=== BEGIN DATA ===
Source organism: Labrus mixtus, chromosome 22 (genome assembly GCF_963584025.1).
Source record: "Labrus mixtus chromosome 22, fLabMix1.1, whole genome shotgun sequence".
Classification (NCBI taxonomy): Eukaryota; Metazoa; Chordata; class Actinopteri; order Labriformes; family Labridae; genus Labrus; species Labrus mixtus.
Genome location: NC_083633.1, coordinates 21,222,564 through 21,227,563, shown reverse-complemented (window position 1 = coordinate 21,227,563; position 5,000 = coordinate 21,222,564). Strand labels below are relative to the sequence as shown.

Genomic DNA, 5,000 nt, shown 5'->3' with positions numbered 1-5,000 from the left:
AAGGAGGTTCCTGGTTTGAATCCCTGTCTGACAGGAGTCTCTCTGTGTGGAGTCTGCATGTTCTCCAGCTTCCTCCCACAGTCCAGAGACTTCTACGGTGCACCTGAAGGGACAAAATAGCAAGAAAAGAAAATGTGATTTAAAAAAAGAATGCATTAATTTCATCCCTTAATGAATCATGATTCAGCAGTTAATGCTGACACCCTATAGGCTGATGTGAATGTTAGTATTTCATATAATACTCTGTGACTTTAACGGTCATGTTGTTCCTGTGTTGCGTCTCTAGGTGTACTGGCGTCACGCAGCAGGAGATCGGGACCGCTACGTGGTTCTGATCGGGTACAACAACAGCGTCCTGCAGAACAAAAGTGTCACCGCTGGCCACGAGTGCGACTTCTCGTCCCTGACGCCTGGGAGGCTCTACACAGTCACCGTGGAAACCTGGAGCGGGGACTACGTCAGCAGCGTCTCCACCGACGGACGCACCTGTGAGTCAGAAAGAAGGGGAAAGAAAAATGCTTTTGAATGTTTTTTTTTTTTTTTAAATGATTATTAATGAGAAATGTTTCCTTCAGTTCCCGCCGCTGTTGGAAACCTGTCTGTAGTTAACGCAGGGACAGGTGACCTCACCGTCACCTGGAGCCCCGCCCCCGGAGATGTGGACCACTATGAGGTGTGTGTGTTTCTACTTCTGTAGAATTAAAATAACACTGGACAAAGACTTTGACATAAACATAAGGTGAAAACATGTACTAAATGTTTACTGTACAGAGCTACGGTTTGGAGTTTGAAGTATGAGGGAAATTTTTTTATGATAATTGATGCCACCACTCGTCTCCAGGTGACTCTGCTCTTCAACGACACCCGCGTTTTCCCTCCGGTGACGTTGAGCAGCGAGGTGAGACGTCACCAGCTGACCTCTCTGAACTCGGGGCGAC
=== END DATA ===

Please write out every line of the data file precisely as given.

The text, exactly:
Source organism: Labrus mixtus, chromosome 22 (genome assembly GCF_963584025.1).
Source record: "Labrus mixtus chromosome 22, fLabMix1.1, whole genome shotgun sequence".
Classification (NCBI taxonomy): Eukaryota; Metazoa; Chordata; class Actinopteri; order Labriformes; family Labridae; genus Labrus; species Labrus mixtus.
Genome location: NC_083633.1, coordinates 21,222,564 through 21,227,563, shown reverse-complemented (window position 1 = coordinate 21,227,563; position 5,000 = coordinate 21,222,564). Strand labels below are relative to the sequence as shown.

Genomic DNA, 5,000 nt, shown 5'->3' with positions numbered 1-5,000 from the left:
AAGGAGGTTCCTGGTTTGAATCCCTGTCTGACAGGAGTCTCTCTGTGTGGAGTCTGCATGTTCTCCAGCTTCCTCCCACAGTCCAGAGACTTCTACGGTGCACCTGAAGGGACAAAATAGCAAGAAAAGAAAATGTGATTTAAAAAAAGAATGCATTAATTTCATCCCTTAATGAATCATGATTCAGCAGTTAATGCTGACACCCTATAGGCTGATGTGAATGTTAGTATTTCATATAATACTCTGTGACTTTAACGGTCATGTTGTTCCTGTGTTGCGTCTCTAGGTGTACTGGCGTCACGCAGCAGGAGATCGGGACCGCTACGTGGTTCTGATCGGGTACAACAACAGCGTCCTGCAGAACAAAAGTGTCACCGCTGGCCACGAGTGCGACTTCTCGTCCCTGACGCCTGGGAGGCTCTACACAGTCACCGTGGAAACCTGGAGCGGGGACTACGTCAGCAGCGTCTCCACCGACGGACGCACCTGTGAGTCAGAAAGAAGGGGAAAGAAAAATGCTTTTGAATGTTTTTTTTTTTTTTTAAATGATTATTAATGAGAAATGTTTCCTTCAGTTCCCGCCGCTGTTGGAAACCTGTCTGTAGTTAACGCAGGGACAGGTGACCTCACCGTCACCTGGAGCCCCGCCCCCGGAGATGTGGACCACTATGAGGTGTGTGTGTTTCTACTTCTGTAGAATTAAAATAACACTGGACAAAGACTTTGACATAAACATAAGGTGAAAACATGTACTAAATGTTTACTGTACAGAGCTACGGTTTGGAGTTTGAAGTATGAGGGAAATTTTTTTATGATAATTGATGCCACCACTCGTCTCCAGGTGACTCTGCTCTTCAACGACACCCGCGTTTTCCCTCCGGTGACGTTGAGCAGCGAGGTGAGACGTCACCAGCTGACCTCTCTGAACTCGGGGCGAC